• 1/3 can of chipotle peppers in adobo sauce
  • 1/2 pound Mexican cheese blend

This is the easy part. Mix that all together. I chopped up the roast pork and then minced up the chipotle peppers. You can find these little cans in the Mexican food section of your supermarket. If you can’t, move to a town where you can! Kidding – I’ll send you some because they’re little.

Now to build the enchiladas. Wait! Put the rice on to cook first, then you can start this.

  1. Corn tortillas
  2. Pork enchilada filling from above
  3. Enchilada sauce from above
  4. 1/2 pound Mexican cheese blend.

Heat the oven to 450. Get you some baking pans to cook enchiladas in. I used 2 square Pyrex pans and one cake pan and got 22 enchiladas out of them. But use what size you have handy. Spray some Pam in the bottoms for easy cleaning later.

Now ladle some sauce in the bottom of the pans to cover. Take a corn tortilla and put 1/4 cup filling on it. Roll it up tight and lay in the pan seam side down. Keep doing that until you run out of filling.

Then ladle the rest of the sauce over the enchiladas. Use a spoon to make sure sauce has hit every square millimeter of tortilla. Then sprinkle the cheese over the enchiladas and cover it with foil.

Bake in a 450 degree oven for 15 minutes. Then remove the foil and bake for 10 minutes more.

And it’s done! I got 22 enchiladas out of it and I was proud of myself for stopping after eating four. Now I have 18 to eat through the rest of the week. And I mean it when I say they are savory. They are power-packed – very rich and zingy!

Oh, you want nutritional information? OK…

Nutrition Facts

  • Serving Size 1 enchilada (5.4oz)
  • Calories from Fat 120
  • Calories 256
  • Total Fat 13g
  • Saturated Fat 5g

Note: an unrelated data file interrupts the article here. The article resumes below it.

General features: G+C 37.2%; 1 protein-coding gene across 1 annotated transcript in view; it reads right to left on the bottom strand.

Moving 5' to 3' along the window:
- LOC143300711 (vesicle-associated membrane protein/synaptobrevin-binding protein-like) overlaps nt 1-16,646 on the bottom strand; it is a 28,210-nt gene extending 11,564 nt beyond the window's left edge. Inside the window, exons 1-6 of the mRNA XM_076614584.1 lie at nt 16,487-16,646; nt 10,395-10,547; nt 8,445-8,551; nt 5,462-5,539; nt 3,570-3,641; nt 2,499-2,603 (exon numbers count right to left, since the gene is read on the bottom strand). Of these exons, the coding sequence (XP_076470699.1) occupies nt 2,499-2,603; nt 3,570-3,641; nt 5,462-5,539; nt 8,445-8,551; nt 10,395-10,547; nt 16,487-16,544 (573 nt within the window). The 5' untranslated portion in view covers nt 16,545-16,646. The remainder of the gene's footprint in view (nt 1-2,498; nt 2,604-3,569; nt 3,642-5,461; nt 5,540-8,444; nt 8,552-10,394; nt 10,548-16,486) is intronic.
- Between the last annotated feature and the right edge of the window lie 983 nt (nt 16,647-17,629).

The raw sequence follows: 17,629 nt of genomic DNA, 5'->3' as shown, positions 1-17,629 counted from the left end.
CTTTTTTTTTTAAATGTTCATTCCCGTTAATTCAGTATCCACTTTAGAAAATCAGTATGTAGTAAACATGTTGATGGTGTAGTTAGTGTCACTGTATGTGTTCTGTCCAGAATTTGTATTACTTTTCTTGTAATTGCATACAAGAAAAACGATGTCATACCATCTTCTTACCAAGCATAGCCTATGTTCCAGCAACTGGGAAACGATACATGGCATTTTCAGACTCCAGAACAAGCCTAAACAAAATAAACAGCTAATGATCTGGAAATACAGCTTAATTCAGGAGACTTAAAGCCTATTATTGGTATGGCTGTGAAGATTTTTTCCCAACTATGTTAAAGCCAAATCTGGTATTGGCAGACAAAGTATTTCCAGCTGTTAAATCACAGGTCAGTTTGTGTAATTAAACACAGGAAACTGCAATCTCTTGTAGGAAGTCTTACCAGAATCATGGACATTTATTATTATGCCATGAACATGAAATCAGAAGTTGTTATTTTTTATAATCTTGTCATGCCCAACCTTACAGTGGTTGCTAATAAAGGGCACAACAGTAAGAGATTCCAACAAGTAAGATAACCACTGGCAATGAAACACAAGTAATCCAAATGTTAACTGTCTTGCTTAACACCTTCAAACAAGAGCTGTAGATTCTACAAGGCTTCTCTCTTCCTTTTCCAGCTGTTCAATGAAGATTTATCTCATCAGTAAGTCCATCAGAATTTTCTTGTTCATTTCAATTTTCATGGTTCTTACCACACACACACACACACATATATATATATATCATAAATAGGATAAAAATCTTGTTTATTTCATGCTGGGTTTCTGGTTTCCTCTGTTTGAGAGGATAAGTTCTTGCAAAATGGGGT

• Cholesterol 42mg
  • Sodium 1000mg
  • Potassium 300mg
  • Total Carbohydrate 16g
  • Dietary Fiber 3g
  • Sugars 1g
  • Protein 18g

That sodium number is high! I used no salt added chicken broth for the enchilada sauce, so mine were actually a lot lower than that. But if you use regular chicken broth, that’s pretty much what they will be.

Thanks Joseph, feel free to share recipes anytime! – TaMara


Tacos and Enchiladas

DSC_5519 [1600x1200]These were fun and tasty.  I had a couple of fresh poblanos I wanted to use up so I roasted them atop the stove over a burner and scraped off the skins.  They went atop some chicken thighs that I sauteed in a little oil and became the filling for the tacos and the enchiladas.  Mrs J called from the grocery store and asked if I wanted her to pick anything up and I asked for tomatillos because they usually have a few.  I had just read over several recipes for making salsa verde and every one of them wanted roasted tomatillos.  She came back with several small, sad looking specimens but I went ahead and used them.  Cut them in half and roast them under a broiler, then spin them in a blender with lime juice, half an onion, salt, pepper, a smashed garlic clove, a pinch of sugar, and as much of a fresh jalapeno as you can slip by the Missus.  I used half of one, no seeds.  Most of the recipes want a handful of cilantro with that but we decline on account it tastes like soap.  But it’s pretty and makes a nice garnish, so there’s that.

Chicken Enchiladas

DSC_5083 [1600x1200]These were a slap dash affair:  I fried a couple of boneless chicken thighs in olive oil after beating them flat with a meat hammer.  I sliced the chicken and rolled the pieces into corn tortillas along with Monterey jack cheese.  Those went into a small casserole with green salsa from a jar, a can of green chilies, and a few slices of hot pepper cheese, with additional shredded Monterey jack on top.  It made a hot delicious mess of enchiladas.DSC_5088 [1600x1200]We had some diced avocado and some fresh pico for sides.  There are leftovers, so I’m thinking a reprise this afternoon, only in red salsas and yellow cheese.

Carnitas Tacos

DSC_4811 [1600x1200]Carnitas are bits of braised or roasted pork that are fried again in pork fat until the edges crisp up.  The word usually translates as “little meats”.  These little meats are served up on briefly fried corn tortillas along with black beans and my own version of chipotles in adobo sauce that TaMara mentioned in the Thursday recipe exchange post yesterday.  I found some cherry tomatoes, fresh jalapenos, and green onions to pretty them up a tad and added a dollop of sour cream to finish them off.DSC_4808 [1600x1200]